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Hayden staff respond to pro-growth accusations

by MADISON HARDY
Staff Writer | August 12, 2021 1:00 AM

HAYDEN — Resident accusations of pro-growth motives were addressed by Hayden staff Tuesday night.

During the City Council meeting, four residents expressed their opposition to growth and the actions of city officials. 

Joy Richards, who described herself as “one of the previously silent majority,” said she's become more active in city discussions after watching growth change Hayden’s character.

“Something needs to change,” Richards said. “We need to reassess what we’re doing, and we need to do it soon to preserve our city.” 

Scott Farcel also stated his frustration with a “lack of transparency” in the city planning process and omission of public input when preparing Imagine Hayden. Citing what he called the lack of detail on public notices, Farcel contended that staff purposely hide information. 

“Perhaps city planning staff hopes that if they don’t disclose fully, there will be less pushback from Hayden citizens. They’re probably right,” Farcel said. “But where does that leave us?”

Farcel also said he's upset that summaries of public comments in the comprehensive plan were slanted to justify development. Specifically, Farcel noted one example that said citizens unanimously agreed they liked growth when a graphic in the back of the document showed 24% did not.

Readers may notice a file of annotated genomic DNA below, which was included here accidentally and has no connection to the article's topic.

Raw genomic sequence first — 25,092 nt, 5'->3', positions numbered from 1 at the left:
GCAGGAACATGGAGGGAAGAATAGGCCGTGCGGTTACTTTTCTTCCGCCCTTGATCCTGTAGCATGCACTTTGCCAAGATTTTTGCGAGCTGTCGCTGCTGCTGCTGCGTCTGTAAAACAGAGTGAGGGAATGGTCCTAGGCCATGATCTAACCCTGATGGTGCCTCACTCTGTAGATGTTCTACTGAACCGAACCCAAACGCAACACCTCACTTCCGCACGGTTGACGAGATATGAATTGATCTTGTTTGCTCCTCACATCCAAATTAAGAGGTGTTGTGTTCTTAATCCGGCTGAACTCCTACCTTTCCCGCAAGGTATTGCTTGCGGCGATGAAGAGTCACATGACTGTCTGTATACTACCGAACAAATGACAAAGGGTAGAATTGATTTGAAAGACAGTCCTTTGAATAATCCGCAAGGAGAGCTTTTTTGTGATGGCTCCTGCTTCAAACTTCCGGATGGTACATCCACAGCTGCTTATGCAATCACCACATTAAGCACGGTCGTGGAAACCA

After filing a public records request for staff emails, Ed DePriest pointed at conversations he said “don’t seem right.” 

Quoting a string of emails — that has since been circulated on the Responsible North Idaho Growth Facebook page — DePriest contended that staff was “making promises” to developers.  

“People have invested millions in our community with the thought of doing mixed-use and mixed residential developments,” DePriest quoted an email from Community Development Director Melissa Cleveland. 

“The longer we wait to get the ZMA approved, the more likely it is that these projects will need to wait until 2022 to begin building, which is not right,” DePriest quoted an email from another city planner. “At this point, we are giving the impression that we are making empty promises.” 

In a statement Tuesday night, City Administrator Brett Boyer said accusations that staff promote growth and development are untrue. 

“No one on staff level is benefitting financially or trying to do something wrong,” Boyer said. “The (comprehensive) plan is not one of the staff member’s ideas. It is not fair to say so.” 

Boyer noted that while staff met with consultants, the final product resulted from numerous public events, surveys, and workshops. 

In his statement, Boyer said it's typical for the city to receive “very little input and comments from citizens” about planning efforts. The emergence of resident participation now influences the city to slow down and educate the public on planning processes, he said. 

While staff appreciates and welcomes civil discourse, Boyer said it's wrong to “discount the work and direction from those that took their time to participate” in comprehensive plan development. 

“I would expect civility and respect when it comes to talking about the staff that has worked hard on a plan that they had a good direction to move forward with,” Boyer said. “Negative inferences, innuendo and comments made of staff or others on their character and motives, whether in person or on social media, is not respectful nor appropriate.” 

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